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Nakusp’s new Caribou Society wants a say in management of animals

Community input is necessary for effective protection, say proponents
A female caribou and her calf inside the maternity pen north of Revelstoke. Photo: Revelstoke Caribou Rearing in the Wild.

Nakusp residents have formed a group to ensure the community has a say in any plans to help caribou recover in the area.

“The sentiment is, decisions could happen overnight, and there’s been no consultation with communities,” says Hugh Watt, co-chair of the newly-minted Arrow Lakes Caribou Society.

“I am sure it is all based on good intentions, but the communities have not had a voice.”

The group was formed after a series of meetings in Nakusp about the latest plans to protect caribou habitat and help the population recover in the area. In December, more than 200 Nakusp and area residents attended a meeting — a number Watt says is telling.

“The communities want to be involved in land-based decisions, this is not only their bread and butter but where they play,” he says.

Decisions a decade ago saw millions of hectares of land set aside for caribou recovery, and the indication is the next phase of recovery plans could see even more land set aside from resource extraction or recreation activities, says Watt.

Watt, who’s a community forester and consultant, says that more land sequestering may be needed, but the public should be part of the discussion process.

“Most people have a strong conservation ethic even if they’re not part of ‘X-Y-Z’ Society. They get the link between the forest, wilderness and the importance and keeping it sound.”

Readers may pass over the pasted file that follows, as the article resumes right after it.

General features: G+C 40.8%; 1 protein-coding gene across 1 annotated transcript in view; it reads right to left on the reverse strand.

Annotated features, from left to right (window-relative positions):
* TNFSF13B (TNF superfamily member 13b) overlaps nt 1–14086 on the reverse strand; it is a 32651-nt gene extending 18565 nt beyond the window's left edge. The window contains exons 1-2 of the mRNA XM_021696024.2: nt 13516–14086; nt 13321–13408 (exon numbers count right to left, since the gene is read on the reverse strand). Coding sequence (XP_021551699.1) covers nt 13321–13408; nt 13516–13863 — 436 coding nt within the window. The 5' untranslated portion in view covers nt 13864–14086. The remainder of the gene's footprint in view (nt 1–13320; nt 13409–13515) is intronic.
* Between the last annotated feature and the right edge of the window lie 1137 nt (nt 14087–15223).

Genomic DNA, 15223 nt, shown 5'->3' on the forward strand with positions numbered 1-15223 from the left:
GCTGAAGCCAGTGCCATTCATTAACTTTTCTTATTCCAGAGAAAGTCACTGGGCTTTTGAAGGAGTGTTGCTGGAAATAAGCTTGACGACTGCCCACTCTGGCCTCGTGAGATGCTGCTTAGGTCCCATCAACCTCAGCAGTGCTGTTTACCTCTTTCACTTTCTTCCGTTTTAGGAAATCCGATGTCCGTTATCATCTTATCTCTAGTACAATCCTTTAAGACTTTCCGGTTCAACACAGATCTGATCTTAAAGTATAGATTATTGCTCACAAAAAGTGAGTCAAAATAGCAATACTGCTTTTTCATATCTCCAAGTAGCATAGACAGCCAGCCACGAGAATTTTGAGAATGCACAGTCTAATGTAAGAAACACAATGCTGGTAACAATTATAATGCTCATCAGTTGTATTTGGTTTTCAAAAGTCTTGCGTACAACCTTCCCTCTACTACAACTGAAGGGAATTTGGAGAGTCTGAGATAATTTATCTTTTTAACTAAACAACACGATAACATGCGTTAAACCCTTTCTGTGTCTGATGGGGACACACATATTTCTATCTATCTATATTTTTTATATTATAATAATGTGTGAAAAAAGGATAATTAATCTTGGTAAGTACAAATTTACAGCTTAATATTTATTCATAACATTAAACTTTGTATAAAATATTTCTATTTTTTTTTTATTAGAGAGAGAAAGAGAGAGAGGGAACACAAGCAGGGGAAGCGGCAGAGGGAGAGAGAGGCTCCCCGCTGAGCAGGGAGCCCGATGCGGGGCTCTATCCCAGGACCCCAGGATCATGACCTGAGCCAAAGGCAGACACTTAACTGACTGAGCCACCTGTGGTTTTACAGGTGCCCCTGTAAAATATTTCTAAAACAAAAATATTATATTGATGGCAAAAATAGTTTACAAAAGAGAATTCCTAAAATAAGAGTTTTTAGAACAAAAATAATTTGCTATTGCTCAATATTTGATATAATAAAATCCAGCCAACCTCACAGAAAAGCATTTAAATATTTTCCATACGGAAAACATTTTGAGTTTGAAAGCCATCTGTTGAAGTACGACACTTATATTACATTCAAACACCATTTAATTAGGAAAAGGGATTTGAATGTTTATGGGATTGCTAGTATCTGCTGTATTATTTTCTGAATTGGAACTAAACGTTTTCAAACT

But he says there’s been a disconnect between decisions made far away to restrict land use and access, and the people affected by the decision.

“There’s been no socio-economic analysis, and the scientific connection between setting aside the land and helping the caribou,” he says. “The connection is iffy to most people.”

The ALCS is still in its early days, Watt emphasizes. The group has met just a few times, and still has to decide on the scope of its activities, its membership and structure, its positions on issues, and what role it hopes to have in the development of any recovery plans.

But he says a few things are likely to come out of the planning: the society could act as a local communication link between the community and higher levels of government; it could help disseminate information and help build buy-in to caribou recovery plans; and it can help bring local knowledge to the decision-making process.

“In a democratic process maybe it’s possible to make a feel-good decision from afar, but will have no effect, or negative effect, or be a waste of effort,” he says. “So it should be tailored by communities.”

Listening to the communities affected by land restrictions can only bring better planning, and better buy-in, says Watt.

Other members of the society agree.

“We want to be part of a caribou recovery partnership, that is one of our main goals,” says Brent Wanstall, a member of the Harlow Creek Touring Group Society. He sits on the ALCS board to ensure his group’s interests are at the table.

“We want to be doing it with the voice of the community, and we want to work with the government and other partners to have that local representation here. These decisions have a huge impact on our local community.”

Brent says many stakeholder groups — hikers, bikers, loggers, ATVers, snowmobilers, skiers and others — are sitting on the board to ensure their voice is heard.

“For a community not to be involved … we have a lot at stake here because there are potentially some widespread implications of these decisions for land usage,” he adds. “So it’s important for all of these communities to be involved, to think about this.”

Watt points to other local caribou societies, in the Peace River area and Revelstoke, that have been deeply involved in both the planning and implementation of recovery activities. He hopes a group around the Arrow Lakes would be able to have the same input.

“The other approach is to do nothing, and have a bunch of stuff thrust upon us that might make sense, but we’ll never know because the decisions are being made in a black box,” he says. “It may not be, but that’s the current community perception.”

Anyone interested in taking part in the society is welcome to attend upcoming meetings.